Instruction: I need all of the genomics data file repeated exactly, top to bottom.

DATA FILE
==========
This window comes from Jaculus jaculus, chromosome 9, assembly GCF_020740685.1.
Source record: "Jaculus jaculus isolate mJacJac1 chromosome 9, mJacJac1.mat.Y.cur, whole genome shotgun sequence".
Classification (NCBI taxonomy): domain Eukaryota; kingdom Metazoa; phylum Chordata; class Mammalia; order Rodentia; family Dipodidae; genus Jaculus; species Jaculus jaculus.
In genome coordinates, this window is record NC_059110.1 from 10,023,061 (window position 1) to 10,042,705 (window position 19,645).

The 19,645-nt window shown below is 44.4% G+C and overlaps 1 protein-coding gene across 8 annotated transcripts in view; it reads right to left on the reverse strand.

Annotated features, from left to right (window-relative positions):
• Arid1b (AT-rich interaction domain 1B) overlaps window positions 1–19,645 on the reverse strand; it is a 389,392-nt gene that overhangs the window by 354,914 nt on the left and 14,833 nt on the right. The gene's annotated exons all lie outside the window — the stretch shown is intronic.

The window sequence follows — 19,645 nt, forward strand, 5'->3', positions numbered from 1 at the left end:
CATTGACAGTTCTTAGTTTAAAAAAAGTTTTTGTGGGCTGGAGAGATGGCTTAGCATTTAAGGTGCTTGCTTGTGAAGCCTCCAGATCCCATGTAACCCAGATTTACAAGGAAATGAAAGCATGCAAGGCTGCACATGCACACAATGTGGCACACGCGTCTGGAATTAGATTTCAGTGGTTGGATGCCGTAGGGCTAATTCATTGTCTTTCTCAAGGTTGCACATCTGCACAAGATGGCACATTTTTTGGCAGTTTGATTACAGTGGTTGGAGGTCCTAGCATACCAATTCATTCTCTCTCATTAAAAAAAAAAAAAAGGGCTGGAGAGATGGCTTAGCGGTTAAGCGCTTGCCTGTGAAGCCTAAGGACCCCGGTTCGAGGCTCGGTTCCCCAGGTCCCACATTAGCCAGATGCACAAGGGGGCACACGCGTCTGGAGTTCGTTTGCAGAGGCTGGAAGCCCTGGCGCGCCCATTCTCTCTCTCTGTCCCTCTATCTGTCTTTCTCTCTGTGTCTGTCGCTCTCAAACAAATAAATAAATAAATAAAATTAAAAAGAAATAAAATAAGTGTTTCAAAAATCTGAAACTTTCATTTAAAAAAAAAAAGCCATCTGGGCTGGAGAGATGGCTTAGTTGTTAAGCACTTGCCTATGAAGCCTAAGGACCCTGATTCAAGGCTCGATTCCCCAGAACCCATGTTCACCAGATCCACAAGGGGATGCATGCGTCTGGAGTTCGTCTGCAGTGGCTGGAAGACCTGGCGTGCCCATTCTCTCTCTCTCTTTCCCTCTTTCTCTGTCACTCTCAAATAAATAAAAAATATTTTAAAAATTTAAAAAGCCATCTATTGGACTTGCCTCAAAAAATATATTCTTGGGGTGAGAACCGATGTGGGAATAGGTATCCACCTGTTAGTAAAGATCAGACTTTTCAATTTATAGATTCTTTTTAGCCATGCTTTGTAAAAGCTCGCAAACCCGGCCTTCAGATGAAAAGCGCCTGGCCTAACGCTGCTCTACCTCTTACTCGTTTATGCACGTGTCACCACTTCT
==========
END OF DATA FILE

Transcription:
This window comes from Jaculus jaculus, chromosome 9, assembly GCF_020740685.1.
Source record: "Jaculus jaculus isolate mJacJac1 chromosome 9, mJacJac1.mat.Y.cur, whole genome shotgun sequence".
Classification (NCBI taxonomy): domain Eukaryota; kingdom Metazoa; phylum Chordata; class Mammalia; order Rodentia; family Dipodidae; genus Jaculus; species Jaculus jaculus.
In genome coordinates, this window is record NC_059110.1 from 10,023,061 (window position 1) to 10,042,705 (window position 19,645).

The 19,645-nt window shown below is 44.4% G+C and overlaps 1 protein-coding gene across 8 annotated transcripts in view; it reads right to left on the reverse strand.

Annotated features, from left to right (window-relative positions):
• Arid1b (AT-rich interaction domain 1B) overlaps window positions 1–19,645 on the reverse strand; it is a 389,392-nt gene that overhangs the window by 354,914 nt on the left and 14,833 nt on the right. The gene's annotated exons all lie outside the window — the stretch shown is intronic.

The window sequence follows — 19,645 nt, forward strand, 5'->3', positions numbered from 1 at the left end:
CATTGACAGTTCTTAGTTTAAAAAAAGTTTTTGTGGGCTGGAGAGATGGCTTAGCATTTAAGGTGCTTGCTTGTGAAGCCTCCAGATCCCATGTAACCCAGATTTACAAGGAAATGAAAGCATGCAAGGCTGCACATGCACACAATGTGGCACACGCGTCTGGAATTAGATTTCAGTGGTTGGATGCCGTAGGGCTAATTCATTGTCTTTCTCAAGGTTGCACATCTGCACAAGATGGCACATTTTTTGGCAGTTTGATTACAGTGGTTGGAGGTCCTAGCATACCAATTCATTCTCTCTCATTAAAAAAAAAAAAAAGGGCTGGAGAGATGGCTTAGCGGTTAAGCGCTTGCCTGTGAAGCCTAAGGACCCCGGTTCGAGGCTCGGTTCCCCAGGTCCCACATTAGCCAGATGCACAAGGGGGCACACGCGTCTGGAGTTCGTTTGCAGAGGCTGGAAGCCCTGGCGCGCCCATTCTCTCTCTCTGTCCCTCTATCTGTCTTTCTCTCTGTGTCTGTCGCTCTCAAACAAATAAATAAATAAATAAAATTAAAAAGAAATAAAATAAGTGTTTCAAAAATCTGAAACTTTCATTTAAAAAAAAAAAGCCATCTGGGCTGGAGAGATGGCTTAGTTGTTAAGCACTTGCCTATGAAGCCTAAGGACCCTGATTCAAGGCTCGATTCCCCAGAACCCATGTTCACCAGATCCACAAGGGGATGCATGCGTCTGGAGTTCGTCTGCAGTGGCTGGAAGACCTGGCGTGCCCATTCTCTCTCTCTCTTTCCCTCTTTCTCTGTCACTCTCAAATAAATAAAAAATATTTTAAAAATTTAAAAAGCCATCTATTGGACTTGCCTCAAAAAATATATTCTTGGGGTGAGAACCGATGTGGGAATAGGTATCCACCTGTTAGTAAAGATCAGACTTTTCAATTTATAGATTCTTTTTAGCCATGCTTTGTAAAAGCTCGCAAACCCGGCCTTCAGATGAAAAGCGCCTGGCCTAACGCTGCTCTACCTCTTACTCGTTTATGCACGTGTCACCACTTCT